Heading inside, I got my first real look at the restaurant itself. Set in a former wine bar, KOKS has made the space their own, with interesting touches like lamps made of dried fish. I was fortunate enough to be seated directly in front of the open kitchen space, where I had great views of the chefs at work and the food being plated.  Most of the ingredients used in preparing our dinner had been brought in from the Faroe Islands, as was our still water. My next juice was a unique and delicious mix of fresh apple and pine which perfectly complimented the dishes to come.


Chefs at work in the open kitchen

Our first course looked like a simple pile of green leaves, but underneath lurked a delicious cod tartar (steamed for me) mixed with celery and herbs.  Faroese Mahogany clam followed – a huge mollusk, and one of the longest living in the world, with a life span of up to 200 years. It was thinly sliced and served in a tasty green broth with pickled turnips. My next juice was a tangy, thick sea buckthorn, which is also very popular in Denmark. The course that followed was simple, yet incredibly delicious, and my favourite bite of the night: a huge langoustine, served on pine which was ignited and the smoke trapped inside its vessel to give it a light, smoky flavour. I ate it as slowly as possible to really savour every bite.


Pine-smoked Langoustine

On the wall behind our table hung a painting of sea birds resting on a rocky shore; they are Fulmar, and they were our next course, sliced and served with beetroot, topped with a tasty glaze. The meat does not look like fowl at all, but red meat, though it has a fishy taste that indicates its origins. A dark, full elderberry and beetroot juice accompanied this dish.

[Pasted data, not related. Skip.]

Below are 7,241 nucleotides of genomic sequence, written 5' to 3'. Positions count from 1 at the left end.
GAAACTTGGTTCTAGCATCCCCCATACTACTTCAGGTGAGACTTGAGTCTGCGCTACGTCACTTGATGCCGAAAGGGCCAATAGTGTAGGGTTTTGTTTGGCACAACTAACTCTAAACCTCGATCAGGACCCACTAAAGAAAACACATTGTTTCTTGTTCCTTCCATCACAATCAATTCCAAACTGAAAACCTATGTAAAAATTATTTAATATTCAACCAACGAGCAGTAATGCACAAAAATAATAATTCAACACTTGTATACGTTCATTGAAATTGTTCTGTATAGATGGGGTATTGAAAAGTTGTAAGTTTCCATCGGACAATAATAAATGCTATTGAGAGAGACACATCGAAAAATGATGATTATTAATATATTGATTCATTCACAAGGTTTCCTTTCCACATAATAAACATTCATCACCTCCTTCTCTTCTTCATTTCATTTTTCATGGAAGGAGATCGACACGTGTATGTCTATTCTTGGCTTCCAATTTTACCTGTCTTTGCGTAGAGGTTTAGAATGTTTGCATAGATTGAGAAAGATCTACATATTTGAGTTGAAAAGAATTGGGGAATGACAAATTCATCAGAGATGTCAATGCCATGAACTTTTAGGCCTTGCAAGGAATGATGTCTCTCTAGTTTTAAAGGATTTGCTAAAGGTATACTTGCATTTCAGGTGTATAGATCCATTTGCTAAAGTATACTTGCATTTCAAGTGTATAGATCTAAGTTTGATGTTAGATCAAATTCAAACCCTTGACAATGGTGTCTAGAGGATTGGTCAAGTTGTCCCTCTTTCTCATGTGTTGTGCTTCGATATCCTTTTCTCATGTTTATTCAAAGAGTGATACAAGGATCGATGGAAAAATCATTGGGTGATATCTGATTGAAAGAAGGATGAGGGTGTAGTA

Fulmar with Beetroot and Elderberry-Beetroot Juice

Next, a palate cleanser: a small bowl of a refreshing cool lemon verbena broth with thyme oil. For our final savoury course, we were provided with a traditional Faroese knife to dig into our lamb dish. The Faroese lamb had a bit of a different flavour from New Zealand and other lamb I’ve had in the past. It was served with a spinach-like seaweed, grilled spring onion and a tasty glaze.


Traditional Faroese knife


Lamb with Seaweed

Finally, dessert: one that was created out of necessity. The ingredients for their original dessert idea never arrived from the Faroe Islands, so they worked with what they had: rhubarb, coffee, and beer, expertly assembled into a delicious finale to the meal. It was perfectly accompanied by my final juice of the evening, a delicate rhubarb-vanilla. Coffee and tea was served with góðarað, thin biscuits which are made in a special iron and have the taste of waffles flavoured with cardamom. As full as I was, I couldn’t stop eating these little treats.


Beer and Rhubarb with coffee and chocolate

It was a beautiful meal, one that transported us to the rugged Faroe Islands and gave us a strong sense of its natural beauty and traditions. The experience was wonderfully unique, the food and juices flavourful, and the service was impeccable. Sommelier Karine Visth not only provided and explained the local wines and beers, but was eager to answer any questions we had about not only our food and drink, but the Faroes as well. The KOKS experience of local, seasonal food and the glimpse into Faroese tradition has only further inspired me to return to the Faroe Islands one day.



KOKS will be in Copenhagen until April 30th, 2016.

Though I was invited to experience KOKS restaurant and its Faroese cuisine by Visit Faroe Islands, all opinions are my own.